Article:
SWECKER: No, it doesn't. What adds up to me -- well, first of all, it's protect the criminal justice system, not the FBI. FBI is an investigative agency. They're supposed to get to the facts. That's the way I was trained and that's the way I look at it and I'm sure that's the way Jim Comey looks at it. I think he looked at it as he didn't feel feel threatened, he didn't feel, like, he was being ordered to end an investigation. He wanted to document it. That sound practice. He never -- you never know what's going to come up later, how things are going to come up later, whether it's going to fit into a broader context. So I think -- he didn't feel like -- I mean, certainly, the language could've been stronger if you're being ordered to stop an investigation. Hey, stop, I want this investigation ended, you know, you -- your -- you serve at my will. There could have been much stronger statements there and I -- and I believe he shared this with Andy McCabe. Andy was in the -- at the inner circle. I don't know that for a fact but I believe if this happened and there is a memo --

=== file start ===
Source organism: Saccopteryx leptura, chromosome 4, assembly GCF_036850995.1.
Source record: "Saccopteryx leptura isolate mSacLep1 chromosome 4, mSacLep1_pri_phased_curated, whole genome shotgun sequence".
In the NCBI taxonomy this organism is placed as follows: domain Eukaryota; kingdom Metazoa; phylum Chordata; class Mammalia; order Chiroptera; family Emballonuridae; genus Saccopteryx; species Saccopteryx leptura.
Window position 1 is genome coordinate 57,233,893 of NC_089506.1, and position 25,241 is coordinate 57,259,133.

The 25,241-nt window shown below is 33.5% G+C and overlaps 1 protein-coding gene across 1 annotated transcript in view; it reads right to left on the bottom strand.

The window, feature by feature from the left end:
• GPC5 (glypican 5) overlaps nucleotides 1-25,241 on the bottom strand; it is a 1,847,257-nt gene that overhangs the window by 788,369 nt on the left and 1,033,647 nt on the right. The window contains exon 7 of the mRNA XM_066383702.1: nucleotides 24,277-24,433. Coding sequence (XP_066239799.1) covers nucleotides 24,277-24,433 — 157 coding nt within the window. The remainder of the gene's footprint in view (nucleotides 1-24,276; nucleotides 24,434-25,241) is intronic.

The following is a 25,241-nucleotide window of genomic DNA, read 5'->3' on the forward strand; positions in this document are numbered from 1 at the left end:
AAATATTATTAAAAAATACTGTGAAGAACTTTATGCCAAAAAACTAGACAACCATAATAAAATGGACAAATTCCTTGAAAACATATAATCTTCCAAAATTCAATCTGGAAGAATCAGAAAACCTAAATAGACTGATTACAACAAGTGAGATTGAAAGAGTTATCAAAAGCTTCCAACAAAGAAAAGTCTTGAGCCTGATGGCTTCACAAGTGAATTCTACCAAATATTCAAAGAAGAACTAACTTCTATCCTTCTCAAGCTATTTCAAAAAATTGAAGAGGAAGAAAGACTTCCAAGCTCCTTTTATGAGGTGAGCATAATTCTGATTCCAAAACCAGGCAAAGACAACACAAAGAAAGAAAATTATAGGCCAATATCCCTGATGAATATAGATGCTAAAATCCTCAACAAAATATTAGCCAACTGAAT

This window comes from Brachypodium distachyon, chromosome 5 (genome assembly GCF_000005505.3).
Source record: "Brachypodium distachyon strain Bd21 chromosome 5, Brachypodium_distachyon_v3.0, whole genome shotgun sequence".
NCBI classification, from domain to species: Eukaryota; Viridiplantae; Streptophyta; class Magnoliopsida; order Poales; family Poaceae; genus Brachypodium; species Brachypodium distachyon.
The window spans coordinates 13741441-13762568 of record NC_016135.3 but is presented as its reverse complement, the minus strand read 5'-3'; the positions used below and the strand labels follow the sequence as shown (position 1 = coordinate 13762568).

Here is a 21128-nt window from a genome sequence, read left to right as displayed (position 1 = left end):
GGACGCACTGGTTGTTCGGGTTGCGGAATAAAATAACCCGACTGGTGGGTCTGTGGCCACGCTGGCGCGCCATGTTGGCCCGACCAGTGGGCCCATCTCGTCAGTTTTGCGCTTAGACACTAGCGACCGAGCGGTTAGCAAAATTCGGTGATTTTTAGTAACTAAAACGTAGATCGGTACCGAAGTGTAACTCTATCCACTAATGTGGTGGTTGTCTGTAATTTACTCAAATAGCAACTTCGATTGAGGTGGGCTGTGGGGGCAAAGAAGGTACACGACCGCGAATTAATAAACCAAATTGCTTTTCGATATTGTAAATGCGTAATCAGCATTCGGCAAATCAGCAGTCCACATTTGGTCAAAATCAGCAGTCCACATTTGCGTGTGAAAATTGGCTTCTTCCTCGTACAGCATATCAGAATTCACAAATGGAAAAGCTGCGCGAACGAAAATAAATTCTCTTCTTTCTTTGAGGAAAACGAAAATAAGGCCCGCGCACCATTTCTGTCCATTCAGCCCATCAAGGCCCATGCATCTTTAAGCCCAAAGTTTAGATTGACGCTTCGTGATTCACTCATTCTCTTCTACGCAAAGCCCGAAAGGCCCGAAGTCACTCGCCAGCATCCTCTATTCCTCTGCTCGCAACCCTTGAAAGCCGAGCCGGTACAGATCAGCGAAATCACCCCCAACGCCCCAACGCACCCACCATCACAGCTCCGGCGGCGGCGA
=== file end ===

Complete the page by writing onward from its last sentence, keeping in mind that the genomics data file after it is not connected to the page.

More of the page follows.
BURNETT: You think it's likely?
SWECKER: -- and the sources are correct I think it's highly likely and I'm not -- I don't think Andy McCabe looked at it that way, either.
BORGER: But what --
BURNETT: I would say though -- I think we've all been in situations where someone doesn't directly tell you to stop doing something but you feel that that's exactly what they're using and you know that you're going against their will and you're doing so at your own professional risk. I think -- I think everyone has experienced those sorts of things before.
Let me go back to Jake Tapper on this issue.
Jake, this issue of why did Jim Comey not reach out to Congress earlier? Why now after he's fired and you're learning a little bit more as to the answer?